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Friday, March 26, 2010

Interview with Barbara Quick

Hello, everyone! Today I am excited to introduce the author of A Golden Web, a historical fiction novel releasing April 16, 2010, Barbara Quick! She's an amazing author and was kind enough to do an interview with me. Its very inspiring to read, and I think you'll all enjoy it!

Alessandra is desperate to escape.

Desperate to escape her stepmother, who's locked her away for a year; to escape the cloister that awaits her and the marriage plans that have been made for her; to escape the expectations that limit her and every other girl in fourteenth-century Italy. There's no tolerance in her quiet village for Alessandra and her keen intelligence and unconventional ideas.

In defiant pursuit of her dreams, Alessandra undertakes an audacious quest, her bravery equaled only by the dangers she faces. Disguised and alone in a city of spies and scholars, Alessandra will find a love she could not foresee -- and an enduring fame.

In this exquisite imagining of the centuries-old story of Alessandra Giliani, the world's first female anatomist, acclaimed novelist Barbara Quick gives readers the drama, romance, and rich historical detail for which she is known as she shines a light on an unforgotten -- and unforgettable -- heroine.

1. Was it hard for you to get an image in your head of the setting/time period in A Golden Web?

It was a surprise for me, once I got to Bologna to begin my research there, to realize how long ago the 14th century was! I guess I was a little na├»ve and maybe a bit spoiled, too, in that 18th century Venice—the setting for VIVALDI’S VIRGINS—is still more or less intact. The settings for A GOLDEN WEB have mostly been covered up by seven centuries of history and architecture. I literally had to go underground, in Bologna, to explore many of the ruins of the 14th century—to creep around in crypts!

I had a bit of a sense of despair when I realized that time had obliterated so much of what I had hoped to touch, smell, and see. And then I woke up in my little hotel room one day and heard birds singing out in the garden. They were probably the same kind of birds, I reasoned, that Alessandra would have heard. I took a long hike along a pilgrimage road, and realized that the trees, the plants, the way the clouds massed in the sky above the land—all of that was still there to inform me about Alessandra’s world.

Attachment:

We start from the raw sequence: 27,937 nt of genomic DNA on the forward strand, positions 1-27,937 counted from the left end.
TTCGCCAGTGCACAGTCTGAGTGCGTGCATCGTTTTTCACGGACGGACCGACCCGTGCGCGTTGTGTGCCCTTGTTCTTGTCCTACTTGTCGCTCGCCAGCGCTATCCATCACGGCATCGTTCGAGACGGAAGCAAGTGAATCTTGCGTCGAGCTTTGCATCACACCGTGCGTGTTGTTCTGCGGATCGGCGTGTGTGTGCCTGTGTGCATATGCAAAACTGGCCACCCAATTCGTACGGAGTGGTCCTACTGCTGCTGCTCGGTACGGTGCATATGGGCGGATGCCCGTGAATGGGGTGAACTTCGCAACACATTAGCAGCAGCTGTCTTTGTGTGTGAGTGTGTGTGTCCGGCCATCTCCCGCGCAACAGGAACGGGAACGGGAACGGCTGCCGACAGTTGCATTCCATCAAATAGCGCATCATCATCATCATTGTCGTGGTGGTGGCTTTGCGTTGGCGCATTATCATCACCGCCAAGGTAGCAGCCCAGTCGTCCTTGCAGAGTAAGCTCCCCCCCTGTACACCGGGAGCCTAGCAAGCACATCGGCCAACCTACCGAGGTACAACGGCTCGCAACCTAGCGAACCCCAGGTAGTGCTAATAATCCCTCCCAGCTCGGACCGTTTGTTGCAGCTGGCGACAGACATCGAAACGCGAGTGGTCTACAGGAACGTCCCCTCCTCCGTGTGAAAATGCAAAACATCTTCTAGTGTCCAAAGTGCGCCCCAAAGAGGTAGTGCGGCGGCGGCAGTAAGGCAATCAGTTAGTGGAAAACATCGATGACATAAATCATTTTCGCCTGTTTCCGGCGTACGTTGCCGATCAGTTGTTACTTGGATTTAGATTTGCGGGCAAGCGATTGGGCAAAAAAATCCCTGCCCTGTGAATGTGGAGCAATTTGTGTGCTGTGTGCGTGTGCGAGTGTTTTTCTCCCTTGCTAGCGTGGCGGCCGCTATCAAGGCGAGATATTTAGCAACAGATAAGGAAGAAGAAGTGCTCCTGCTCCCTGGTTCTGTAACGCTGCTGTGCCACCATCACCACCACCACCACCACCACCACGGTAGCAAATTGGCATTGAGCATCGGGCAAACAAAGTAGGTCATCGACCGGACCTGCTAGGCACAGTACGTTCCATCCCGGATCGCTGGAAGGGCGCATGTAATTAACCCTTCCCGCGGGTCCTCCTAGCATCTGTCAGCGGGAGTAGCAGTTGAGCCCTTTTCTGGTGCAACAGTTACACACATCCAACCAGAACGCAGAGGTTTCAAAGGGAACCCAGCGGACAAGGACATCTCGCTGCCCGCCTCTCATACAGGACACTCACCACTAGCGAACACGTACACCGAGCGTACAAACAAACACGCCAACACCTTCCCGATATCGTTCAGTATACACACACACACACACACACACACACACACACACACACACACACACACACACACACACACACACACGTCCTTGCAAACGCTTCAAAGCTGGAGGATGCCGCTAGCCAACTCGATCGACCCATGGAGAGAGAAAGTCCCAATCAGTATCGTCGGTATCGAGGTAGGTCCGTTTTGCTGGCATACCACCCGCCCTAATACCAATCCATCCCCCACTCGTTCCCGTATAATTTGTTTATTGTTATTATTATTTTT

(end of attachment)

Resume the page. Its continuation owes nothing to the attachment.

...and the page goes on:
The biggest help, though, were the paintings and illuminated manuscripts I studied in Bologna’s beautiful museums and libraries: paintings that were made in Alessandra’s time. Even though the subject matter was almost always Classical or Biblical, the little details in the paintings revealed a huge amount about the way daily life was lived in the early 14th century in that part of Italy. I mined these pictures for details: how people dressed, what furniture they sat and slept on. What and how they ate, and how they harvested and prepared the food for their table. All the complex architecture of their everyday lives.

Of course, I profited, too, from the considerable scholarly research that’s been done on the subject. I’m putting together a list for my web site of the books I used for my research. I’m tremendously grateful for the patient work of all those scholars who’ve spent whole academic lifetimes studying the Middle Ages!

2. What was your favorite thing about writing this book?

Well, of course, I loved going to Bologna and spending time there, doing the research. Soon after I got home, though, I had a really serious accident on a backpacking trip. I ended up with a horribly bruised face, thirteen stitches at my hairline, and a broken heart (on top of it all). The characters of A GOLDEN WEB gave me companionship and escape during what turned out to be a year of healing. My bruises took about three weeks to heal; the broken heart took the entire year.

Fortunately, I was more than willing to immerse myself in what turned out to be the most intense experience of research and writing of my entire professional lifetime. It took me only one year, from start to finish, to research and write A GOLDEN WEB—and there was, as you know from the book, Arya, a huge amount of material to master: daily life in early 14th century Emilia-Romagna, educational practices, gender roles, the Church, how medicine was practiced (what was known, what wasn’t), all the physical details about how books were made prior to the invention of the printing press….

I’m pretty sure I did enough research, for each of these two novels, to earn a PhD (if only a novel could be counted as a doctoral dissertation!).

History was never one of my favorite subjects in school. But history has become a treasure-hunt for me, piecing together a richly detailed world to hold the stories I want to tell. I loved every moment that I worked on A GOLDEN WEB. “Worked” doesn’t even seem like the right word. The process was more a deeply emotional adventure for me: a full immersion into a fascinating and quite magical time and place. The hardest part was looking up, when the book was done, and realizing that I had to lose the companionship of Alessandra and all her family and friends, who had done so much to get me through what would have otherwise been a really difficult year. I hated saying goodbye to them!

3. What do you struggle most with when writing?